ARTICLE | doi:10.20944/preprints202009.0426.v1
Subject: Biology, Horticulture Keywords: Rubus; cultural practice; leaf removal; flowers; fruit; floricane; trellis; cane training; pruning; management strategy
Online: 18 September 2020 (10:02:57 CEST)
Primocane-fruiting (PF) blackberries are adaptable to different production systems. To increase yields in PF blackberries, their primocanes are typically tipped or topped in summer to encourage branch formation from axillary buds below the cut. In this study, we determined in PF ‘Prime-Ark Traveler’ whether early emerging primocanes were more productive than those that emerged later in the season and the effect of primocane bending and defoliation on flowering. The primocanes that emerged in April produced 64% more flower shoots than those that emerged after May. Also, these findings indicate the alternative primocane management practices of selecting the early emerging primocanes and bending to orient primocanes horizontally and leaf removal increase budbreak and flower shoot emergence. The present work contributes toward a better understanding of primocane emergence time and orientation-flowering relations and how they mediate crop performance in PF blackberry.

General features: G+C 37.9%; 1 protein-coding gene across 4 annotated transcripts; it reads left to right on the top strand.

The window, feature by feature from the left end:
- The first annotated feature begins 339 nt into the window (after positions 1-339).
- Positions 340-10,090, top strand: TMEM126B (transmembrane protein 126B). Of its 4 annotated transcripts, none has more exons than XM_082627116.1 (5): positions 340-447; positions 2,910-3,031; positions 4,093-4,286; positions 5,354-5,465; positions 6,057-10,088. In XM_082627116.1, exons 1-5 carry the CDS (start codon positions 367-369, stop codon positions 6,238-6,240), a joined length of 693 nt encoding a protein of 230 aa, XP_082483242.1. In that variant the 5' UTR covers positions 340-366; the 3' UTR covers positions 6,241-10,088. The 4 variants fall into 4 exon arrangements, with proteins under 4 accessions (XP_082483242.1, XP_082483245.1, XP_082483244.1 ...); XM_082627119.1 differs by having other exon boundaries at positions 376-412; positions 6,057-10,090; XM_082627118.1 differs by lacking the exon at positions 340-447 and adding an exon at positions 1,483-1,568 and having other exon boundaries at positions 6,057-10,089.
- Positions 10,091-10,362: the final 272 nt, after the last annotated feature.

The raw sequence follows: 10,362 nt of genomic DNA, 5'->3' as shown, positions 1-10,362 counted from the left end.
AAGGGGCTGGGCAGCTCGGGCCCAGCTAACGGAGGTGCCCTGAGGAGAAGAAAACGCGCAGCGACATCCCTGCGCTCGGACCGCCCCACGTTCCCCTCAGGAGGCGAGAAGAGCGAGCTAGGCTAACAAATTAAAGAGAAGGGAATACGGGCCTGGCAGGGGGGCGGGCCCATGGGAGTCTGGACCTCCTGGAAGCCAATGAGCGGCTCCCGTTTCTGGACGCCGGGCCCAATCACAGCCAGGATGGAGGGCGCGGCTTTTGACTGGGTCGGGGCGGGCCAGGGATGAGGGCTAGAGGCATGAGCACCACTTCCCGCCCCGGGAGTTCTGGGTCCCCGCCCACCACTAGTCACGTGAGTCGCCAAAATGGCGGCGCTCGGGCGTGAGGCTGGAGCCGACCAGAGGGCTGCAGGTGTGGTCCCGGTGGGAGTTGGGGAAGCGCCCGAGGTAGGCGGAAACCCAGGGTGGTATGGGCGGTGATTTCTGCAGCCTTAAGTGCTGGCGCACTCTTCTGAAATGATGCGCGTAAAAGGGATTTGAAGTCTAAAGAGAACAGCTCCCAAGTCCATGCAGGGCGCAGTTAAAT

ARTICLE | doi:10.20944/preprints202008.0287.v1
Subject: Biology, Agricultural Sciences & Agronomy Keywords: grapevine; winter pruning; root distribution; root density; root growth; root/canopy ratio; root/yield ratio
Online: 12 August 2020 (13:31:36 CEST)
As in any other plant, in the grapevine roots play a vital role in terms of anchorage, uptake of water and nutrients, as well as storage and production of chemicals. Their behaviour and development depend on various factors, namely rootstock genetics, soil physical and chemical features, field agronomic practices. Canopy management, involving techniques such as defoliation and pruning, could greatly influence root growth. To date, most of the studies on grapevine winter pruning have focused on the effects on yield and quality of grapes, achievable by using different pruning systems and techniques, while the knowledge of root distribution, development, and growth in relation to winter pruning is still not well understood. In this contest, the purpose of this study was to investigate the effect of winter pruning on the root system of field-grown Vitis vinifera cv. Pinot Gris grafted onto rootstock SO4. We compared two pruning treatments (pruning-P and no pruning-NP) and analysed the effect on root distribution and density, root index and on the root sugar reserves. Root data were analysed in relation to canopy growth and yield, to elucidate the effect of winter pruning on the root/yield ratio. Our data indicated that winter pruning stimulated the root growth and distribution without compromising canopy development, while no-pruning treatment produced less growth of roots but a larger canopy. Information regarding root growth and root canopy ratio is important as it gives us an understanding of the relationship between the aerial and subterranean parts of the plant, how they compete, and finally, offers us the possibility to ponder on cultural practices.